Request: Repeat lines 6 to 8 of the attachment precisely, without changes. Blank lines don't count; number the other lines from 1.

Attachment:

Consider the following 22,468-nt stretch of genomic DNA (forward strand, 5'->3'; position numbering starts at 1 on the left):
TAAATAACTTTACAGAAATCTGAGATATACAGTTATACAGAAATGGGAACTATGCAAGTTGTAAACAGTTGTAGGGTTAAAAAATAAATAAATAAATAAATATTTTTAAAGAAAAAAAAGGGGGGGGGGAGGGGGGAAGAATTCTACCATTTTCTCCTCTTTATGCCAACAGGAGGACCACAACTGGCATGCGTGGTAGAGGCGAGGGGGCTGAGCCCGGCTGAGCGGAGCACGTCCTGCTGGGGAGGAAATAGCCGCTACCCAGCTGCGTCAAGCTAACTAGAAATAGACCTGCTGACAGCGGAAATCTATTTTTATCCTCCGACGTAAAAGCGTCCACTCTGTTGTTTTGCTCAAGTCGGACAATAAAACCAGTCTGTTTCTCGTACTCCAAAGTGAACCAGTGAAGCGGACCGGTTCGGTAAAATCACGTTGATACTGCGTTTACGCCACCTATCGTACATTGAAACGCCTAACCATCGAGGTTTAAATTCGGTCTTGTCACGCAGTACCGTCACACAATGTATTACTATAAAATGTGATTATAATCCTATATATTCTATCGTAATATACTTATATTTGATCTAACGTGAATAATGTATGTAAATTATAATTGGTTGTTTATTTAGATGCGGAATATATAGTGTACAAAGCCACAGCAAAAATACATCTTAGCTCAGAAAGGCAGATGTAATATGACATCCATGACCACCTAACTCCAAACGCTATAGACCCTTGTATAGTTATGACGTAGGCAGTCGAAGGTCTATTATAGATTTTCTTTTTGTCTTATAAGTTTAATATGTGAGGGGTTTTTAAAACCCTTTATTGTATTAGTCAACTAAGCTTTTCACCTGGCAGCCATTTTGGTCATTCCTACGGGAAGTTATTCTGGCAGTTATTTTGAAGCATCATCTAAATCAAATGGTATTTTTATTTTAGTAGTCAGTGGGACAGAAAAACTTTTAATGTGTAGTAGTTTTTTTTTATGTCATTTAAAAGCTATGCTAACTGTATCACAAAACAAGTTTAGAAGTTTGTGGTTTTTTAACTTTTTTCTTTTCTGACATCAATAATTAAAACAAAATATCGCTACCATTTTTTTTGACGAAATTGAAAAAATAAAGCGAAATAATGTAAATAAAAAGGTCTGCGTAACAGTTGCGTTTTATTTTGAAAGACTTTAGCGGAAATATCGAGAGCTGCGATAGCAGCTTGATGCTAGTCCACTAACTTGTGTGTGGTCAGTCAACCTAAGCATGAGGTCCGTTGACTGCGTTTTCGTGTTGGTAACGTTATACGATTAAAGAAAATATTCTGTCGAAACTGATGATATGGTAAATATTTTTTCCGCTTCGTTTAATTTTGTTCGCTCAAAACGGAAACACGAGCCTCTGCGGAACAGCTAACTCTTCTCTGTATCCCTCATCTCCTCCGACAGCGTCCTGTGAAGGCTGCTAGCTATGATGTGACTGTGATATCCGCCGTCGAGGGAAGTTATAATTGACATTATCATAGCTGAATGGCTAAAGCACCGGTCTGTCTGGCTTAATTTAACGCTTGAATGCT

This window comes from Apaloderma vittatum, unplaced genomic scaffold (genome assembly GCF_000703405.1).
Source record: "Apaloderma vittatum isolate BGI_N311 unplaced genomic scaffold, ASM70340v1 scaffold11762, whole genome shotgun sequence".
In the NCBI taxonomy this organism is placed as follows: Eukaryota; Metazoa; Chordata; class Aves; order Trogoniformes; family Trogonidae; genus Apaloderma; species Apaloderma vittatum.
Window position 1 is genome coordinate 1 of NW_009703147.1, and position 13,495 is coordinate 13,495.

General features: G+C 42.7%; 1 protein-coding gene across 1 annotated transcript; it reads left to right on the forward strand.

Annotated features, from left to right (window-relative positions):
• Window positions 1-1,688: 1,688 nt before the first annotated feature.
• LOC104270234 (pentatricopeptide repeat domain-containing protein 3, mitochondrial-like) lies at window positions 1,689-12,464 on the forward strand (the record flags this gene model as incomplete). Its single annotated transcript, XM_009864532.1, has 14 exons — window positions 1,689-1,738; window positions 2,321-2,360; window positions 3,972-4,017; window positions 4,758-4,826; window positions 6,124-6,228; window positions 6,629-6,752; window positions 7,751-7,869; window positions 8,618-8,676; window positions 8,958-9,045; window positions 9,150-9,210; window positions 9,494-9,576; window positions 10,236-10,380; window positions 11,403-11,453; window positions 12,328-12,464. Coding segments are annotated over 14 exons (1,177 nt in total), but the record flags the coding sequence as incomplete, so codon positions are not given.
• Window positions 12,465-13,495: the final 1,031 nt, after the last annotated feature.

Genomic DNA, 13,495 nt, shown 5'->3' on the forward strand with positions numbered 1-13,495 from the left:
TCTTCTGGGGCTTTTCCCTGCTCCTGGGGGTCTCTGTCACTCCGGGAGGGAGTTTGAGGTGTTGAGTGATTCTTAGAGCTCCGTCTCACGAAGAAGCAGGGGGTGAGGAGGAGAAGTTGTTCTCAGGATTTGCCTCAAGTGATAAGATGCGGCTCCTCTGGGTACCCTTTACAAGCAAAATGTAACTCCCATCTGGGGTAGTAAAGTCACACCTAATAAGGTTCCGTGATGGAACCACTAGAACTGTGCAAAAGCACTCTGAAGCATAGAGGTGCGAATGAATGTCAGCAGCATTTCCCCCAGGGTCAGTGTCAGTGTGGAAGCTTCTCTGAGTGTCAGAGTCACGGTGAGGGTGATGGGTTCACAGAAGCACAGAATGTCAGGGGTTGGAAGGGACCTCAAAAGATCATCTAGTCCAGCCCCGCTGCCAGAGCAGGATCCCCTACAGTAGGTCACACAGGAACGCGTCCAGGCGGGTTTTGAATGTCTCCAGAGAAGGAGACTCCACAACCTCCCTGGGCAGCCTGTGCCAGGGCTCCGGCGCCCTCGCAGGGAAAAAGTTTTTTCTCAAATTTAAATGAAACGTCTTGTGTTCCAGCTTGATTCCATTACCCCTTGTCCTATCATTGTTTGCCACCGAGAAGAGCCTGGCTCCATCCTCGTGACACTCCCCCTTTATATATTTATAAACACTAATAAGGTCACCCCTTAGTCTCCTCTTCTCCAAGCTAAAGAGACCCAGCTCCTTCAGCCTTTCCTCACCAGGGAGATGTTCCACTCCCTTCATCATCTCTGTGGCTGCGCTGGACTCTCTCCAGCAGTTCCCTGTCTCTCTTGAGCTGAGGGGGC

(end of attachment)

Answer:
Window position 1 is genome coordinate 1 of NW_009703147.1, and position 13,495 is coordinate 13,495.

General features: G+C 42.7%; 1 protein-coding gene across 1 annotated transcript; it reads left to right on the forward strand.

Annotated features, from left to right (window-relative positions):